To address this issue, one possibility may be to utilize designs in which participants would need to summarize concurrently two low-level features from the same display as opposed to designs where summarization tasks are blocked by feature. Specifically, participants could be notified about the to-be-reported dimension after the offset of the study display via a post-cue. If there was a significant correlation across errors for different features under such a design, this could mean a number of possible things. A negative correlation would be suggestive of a trade-off between features, with summarization of one of the features possibly being prioritized over the other one; a positive correlation would suggest that the summarization relies on or is impacted by some “shared” resource/noise. On the other hand, if under such a design, the errors were found to be independent (i.e. not correlated), this would suggest that the two summarization mechanisms are likely to be operating in parallel. Recent evidence demonstrating there are no costs to summarizing concurrently, separate feature dimensions of spatially segregated sets, suggest that there may indeed be feature-specific summarization mechanisms (e.g. for size and orientation: Attarha & Moore, 2015 for color and numerosity: Poltoratski & Xu, 2013; for size and numerosity: Utochkin & Vostrikov, 2017, but also see Emmanouil & Treisman, 2008).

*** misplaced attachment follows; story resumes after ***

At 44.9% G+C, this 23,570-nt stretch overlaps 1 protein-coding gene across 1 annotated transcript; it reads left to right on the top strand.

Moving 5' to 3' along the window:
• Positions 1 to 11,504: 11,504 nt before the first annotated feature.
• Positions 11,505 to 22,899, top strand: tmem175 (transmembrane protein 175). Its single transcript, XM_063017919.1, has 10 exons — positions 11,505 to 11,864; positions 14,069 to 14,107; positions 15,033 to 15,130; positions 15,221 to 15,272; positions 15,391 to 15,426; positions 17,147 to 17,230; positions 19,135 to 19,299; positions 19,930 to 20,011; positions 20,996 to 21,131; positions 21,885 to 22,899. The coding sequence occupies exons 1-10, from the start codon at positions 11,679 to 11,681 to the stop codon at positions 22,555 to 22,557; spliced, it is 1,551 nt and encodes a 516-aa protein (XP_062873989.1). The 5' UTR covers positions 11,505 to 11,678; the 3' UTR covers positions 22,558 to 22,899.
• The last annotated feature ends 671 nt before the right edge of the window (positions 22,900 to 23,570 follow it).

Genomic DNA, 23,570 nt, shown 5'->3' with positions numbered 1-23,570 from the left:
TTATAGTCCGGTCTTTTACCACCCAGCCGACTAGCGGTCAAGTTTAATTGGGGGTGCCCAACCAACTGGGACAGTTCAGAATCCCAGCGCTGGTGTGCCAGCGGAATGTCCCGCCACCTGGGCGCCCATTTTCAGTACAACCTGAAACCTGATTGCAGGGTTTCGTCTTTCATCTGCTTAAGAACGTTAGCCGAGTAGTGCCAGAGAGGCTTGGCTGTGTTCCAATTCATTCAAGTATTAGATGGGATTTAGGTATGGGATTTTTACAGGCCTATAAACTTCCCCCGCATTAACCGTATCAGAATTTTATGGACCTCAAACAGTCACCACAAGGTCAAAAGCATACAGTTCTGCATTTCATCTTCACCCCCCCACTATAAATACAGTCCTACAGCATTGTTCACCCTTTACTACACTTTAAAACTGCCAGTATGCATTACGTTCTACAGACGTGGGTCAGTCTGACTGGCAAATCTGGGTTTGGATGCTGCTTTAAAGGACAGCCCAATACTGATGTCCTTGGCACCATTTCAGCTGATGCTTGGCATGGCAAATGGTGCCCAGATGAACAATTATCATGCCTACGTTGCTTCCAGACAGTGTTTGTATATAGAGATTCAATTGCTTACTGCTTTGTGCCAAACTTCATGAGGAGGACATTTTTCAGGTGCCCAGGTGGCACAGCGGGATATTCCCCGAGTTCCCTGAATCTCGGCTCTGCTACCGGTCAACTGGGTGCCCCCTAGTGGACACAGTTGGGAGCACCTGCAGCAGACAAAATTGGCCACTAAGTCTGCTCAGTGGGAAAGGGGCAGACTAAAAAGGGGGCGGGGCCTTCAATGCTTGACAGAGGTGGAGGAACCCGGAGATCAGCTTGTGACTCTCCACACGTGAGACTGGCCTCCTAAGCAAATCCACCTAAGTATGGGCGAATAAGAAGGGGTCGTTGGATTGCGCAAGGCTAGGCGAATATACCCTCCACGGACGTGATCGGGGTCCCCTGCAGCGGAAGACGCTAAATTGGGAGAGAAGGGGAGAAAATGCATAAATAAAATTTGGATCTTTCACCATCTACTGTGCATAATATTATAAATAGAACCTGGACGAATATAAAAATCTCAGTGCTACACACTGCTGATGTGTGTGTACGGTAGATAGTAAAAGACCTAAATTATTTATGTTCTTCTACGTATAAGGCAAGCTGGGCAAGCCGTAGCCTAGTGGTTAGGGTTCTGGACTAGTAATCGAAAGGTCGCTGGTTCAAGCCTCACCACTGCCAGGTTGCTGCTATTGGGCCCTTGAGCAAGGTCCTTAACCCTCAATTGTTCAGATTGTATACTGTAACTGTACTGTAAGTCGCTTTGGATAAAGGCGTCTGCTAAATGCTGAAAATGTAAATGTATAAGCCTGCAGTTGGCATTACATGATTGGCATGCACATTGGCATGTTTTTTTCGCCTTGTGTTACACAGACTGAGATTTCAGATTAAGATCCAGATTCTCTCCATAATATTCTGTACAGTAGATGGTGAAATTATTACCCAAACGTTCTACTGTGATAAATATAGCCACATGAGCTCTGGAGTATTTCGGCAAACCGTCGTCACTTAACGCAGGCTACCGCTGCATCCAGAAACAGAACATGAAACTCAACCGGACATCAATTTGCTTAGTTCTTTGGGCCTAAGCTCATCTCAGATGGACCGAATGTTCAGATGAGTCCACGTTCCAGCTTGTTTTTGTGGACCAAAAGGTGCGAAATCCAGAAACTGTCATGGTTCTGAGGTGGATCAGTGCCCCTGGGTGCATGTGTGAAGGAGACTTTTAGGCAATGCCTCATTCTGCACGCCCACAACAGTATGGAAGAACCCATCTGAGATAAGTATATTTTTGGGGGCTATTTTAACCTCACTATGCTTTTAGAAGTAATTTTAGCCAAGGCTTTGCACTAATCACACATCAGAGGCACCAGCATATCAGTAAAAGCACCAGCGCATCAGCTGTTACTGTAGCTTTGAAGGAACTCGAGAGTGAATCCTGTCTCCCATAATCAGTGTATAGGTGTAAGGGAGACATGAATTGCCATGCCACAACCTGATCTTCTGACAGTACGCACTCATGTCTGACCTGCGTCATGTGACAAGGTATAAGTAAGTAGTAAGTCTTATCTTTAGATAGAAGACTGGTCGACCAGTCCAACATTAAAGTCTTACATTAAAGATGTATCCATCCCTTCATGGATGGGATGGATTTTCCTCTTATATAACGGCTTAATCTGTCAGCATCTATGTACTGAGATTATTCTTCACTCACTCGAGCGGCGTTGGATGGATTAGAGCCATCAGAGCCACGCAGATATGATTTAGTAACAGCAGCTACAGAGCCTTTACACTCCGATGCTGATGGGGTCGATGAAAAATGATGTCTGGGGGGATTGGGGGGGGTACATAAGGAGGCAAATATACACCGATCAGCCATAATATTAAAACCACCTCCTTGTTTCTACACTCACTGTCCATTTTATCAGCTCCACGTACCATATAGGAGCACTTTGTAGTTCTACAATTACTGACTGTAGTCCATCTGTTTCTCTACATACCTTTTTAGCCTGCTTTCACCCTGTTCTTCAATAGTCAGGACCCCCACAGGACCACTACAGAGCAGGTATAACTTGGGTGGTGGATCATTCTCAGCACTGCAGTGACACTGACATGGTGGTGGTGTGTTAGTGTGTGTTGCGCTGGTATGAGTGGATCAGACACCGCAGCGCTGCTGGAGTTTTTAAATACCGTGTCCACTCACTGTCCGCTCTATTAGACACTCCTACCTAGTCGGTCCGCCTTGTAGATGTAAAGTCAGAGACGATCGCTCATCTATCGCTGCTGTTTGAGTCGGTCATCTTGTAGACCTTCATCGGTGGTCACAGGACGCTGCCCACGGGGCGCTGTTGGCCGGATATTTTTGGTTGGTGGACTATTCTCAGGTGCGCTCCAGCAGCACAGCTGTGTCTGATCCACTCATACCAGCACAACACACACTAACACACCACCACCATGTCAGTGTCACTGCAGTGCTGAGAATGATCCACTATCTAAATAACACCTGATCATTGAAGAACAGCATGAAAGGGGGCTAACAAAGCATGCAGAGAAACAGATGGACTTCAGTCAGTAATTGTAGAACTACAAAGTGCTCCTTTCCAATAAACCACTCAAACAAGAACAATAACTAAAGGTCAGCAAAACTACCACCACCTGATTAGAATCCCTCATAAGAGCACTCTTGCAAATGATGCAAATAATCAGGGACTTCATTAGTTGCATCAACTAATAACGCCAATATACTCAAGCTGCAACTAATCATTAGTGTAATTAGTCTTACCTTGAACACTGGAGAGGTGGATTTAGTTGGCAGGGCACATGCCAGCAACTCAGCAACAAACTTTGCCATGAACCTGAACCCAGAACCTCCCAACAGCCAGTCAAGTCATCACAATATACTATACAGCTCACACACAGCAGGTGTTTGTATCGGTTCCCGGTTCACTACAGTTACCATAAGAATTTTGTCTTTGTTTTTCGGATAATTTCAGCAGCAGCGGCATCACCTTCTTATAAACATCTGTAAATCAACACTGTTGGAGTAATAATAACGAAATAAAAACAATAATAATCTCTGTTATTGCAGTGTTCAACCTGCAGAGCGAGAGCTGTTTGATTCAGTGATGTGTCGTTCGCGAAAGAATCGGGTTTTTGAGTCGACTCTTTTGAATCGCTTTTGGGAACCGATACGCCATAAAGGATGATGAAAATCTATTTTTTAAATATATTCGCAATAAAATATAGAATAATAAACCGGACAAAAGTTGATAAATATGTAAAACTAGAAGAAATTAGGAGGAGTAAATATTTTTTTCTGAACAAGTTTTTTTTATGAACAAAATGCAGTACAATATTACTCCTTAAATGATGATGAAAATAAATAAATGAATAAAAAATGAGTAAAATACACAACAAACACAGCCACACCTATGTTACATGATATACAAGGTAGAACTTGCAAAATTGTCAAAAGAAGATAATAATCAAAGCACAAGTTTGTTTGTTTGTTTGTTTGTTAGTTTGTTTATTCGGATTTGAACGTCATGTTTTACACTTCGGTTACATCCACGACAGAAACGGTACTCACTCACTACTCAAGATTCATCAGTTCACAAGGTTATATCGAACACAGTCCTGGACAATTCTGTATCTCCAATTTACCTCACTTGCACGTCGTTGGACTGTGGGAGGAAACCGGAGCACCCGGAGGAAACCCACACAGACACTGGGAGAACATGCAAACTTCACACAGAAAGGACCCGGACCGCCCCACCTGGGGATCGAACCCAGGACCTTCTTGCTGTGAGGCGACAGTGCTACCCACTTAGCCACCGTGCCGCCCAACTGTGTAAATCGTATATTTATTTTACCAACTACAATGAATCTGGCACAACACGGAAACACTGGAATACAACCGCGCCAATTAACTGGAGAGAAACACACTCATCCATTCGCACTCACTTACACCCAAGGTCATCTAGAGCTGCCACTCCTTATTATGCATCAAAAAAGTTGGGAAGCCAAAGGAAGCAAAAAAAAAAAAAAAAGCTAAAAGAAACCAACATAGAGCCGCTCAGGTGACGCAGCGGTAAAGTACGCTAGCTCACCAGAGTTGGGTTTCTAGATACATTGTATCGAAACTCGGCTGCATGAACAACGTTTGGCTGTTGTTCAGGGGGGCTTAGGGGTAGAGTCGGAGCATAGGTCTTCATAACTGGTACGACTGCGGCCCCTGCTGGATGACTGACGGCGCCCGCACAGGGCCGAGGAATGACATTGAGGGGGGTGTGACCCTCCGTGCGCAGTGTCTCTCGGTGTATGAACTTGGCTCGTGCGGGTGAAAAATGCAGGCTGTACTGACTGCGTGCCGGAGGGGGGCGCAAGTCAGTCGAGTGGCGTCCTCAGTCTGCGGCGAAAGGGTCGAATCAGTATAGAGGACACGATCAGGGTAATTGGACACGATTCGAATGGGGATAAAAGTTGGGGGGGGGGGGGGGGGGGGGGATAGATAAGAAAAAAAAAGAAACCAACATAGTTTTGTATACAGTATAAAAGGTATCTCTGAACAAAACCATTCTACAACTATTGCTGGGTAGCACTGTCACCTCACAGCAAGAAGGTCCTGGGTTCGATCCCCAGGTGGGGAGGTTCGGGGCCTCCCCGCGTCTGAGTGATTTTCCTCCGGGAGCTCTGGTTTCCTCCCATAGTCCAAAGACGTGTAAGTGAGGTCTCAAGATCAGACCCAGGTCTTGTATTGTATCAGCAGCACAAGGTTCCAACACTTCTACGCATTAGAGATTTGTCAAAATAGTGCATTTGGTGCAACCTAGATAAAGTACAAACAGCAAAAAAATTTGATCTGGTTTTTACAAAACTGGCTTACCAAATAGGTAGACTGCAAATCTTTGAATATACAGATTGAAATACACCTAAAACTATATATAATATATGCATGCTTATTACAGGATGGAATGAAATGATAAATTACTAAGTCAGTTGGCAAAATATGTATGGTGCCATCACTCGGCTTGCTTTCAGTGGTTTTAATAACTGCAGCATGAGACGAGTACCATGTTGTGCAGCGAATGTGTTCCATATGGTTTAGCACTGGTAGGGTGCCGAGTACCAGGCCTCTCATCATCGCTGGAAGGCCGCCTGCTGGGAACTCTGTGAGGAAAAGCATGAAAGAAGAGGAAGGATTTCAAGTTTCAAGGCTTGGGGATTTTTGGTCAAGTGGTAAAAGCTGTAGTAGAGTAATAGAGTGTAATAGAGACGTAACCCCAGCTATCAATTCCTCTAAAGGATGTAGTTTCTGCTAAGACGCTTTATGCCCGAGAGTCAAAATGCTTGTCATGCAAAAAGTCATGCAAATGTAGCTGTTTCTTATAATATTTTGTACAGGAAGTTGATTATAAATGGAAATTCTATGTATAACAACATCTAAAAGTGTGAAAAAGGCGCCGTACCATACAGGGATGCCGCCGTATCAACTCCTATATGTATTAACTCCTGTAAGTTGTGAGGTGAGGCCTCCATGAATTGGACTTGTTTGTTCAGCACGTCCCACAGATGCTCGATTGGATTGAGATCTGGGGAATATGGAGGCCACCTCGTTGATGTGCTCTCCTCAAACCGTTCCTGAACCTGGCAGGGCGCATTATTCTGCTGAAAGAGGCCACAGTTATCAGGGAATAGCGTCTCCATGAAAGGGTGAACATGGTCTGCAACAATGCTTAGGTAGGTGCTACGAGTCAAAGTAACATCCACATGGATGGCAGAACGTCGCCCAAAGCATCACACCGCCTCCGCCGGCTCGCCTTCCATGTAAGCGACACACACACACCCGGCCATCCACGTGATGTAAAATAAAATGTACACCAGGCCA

In the present study, we specifically took the approach suggested above. To further test the domain-specificity argument, we asked viewers to summarize sets that consisted of heterogeneously sized lines presented at different orientations; depending on the condition, viewers either summarized length or orientation information. We chose these two dimensions for two reasons. One, there is evidence to suggest that both size and orientation may be summarized by mid-level texture processing mechanisms (e.g. Cain & Cain, 2018; Parkes et al., 2001); any evidence of independence of errors for the two summarization tasks would be a strong test for the domain-specific hypothesis. Two, using lines and asking about either mean size or mean orientation allowed us to use a single set and to equate physical properties of the presented stimuli for both summarization tasks and eliminate the need to present separate sets for each condition in a spatially segregated or a sequential fashion (e.g. Attarha & Moore, 2015). In this regard, the approach taken in the present study is different from earlier research because the to-be-summarized features belonged to the same items in a given set and participants reported the summary of either one of the features via a post-cue (mixed-task blocks). Successful performance on these mixed-task trials would require viewers to attend concurrently to both feature dimensions. If there is a domain-general summarization mechanism, then there may be costs to concurrent summarization, and consequently size and orientation errors may be correlated. On the other hand, if there are feature-specific summarization mechanisms, then summarization errors for these two low-level features should be independent.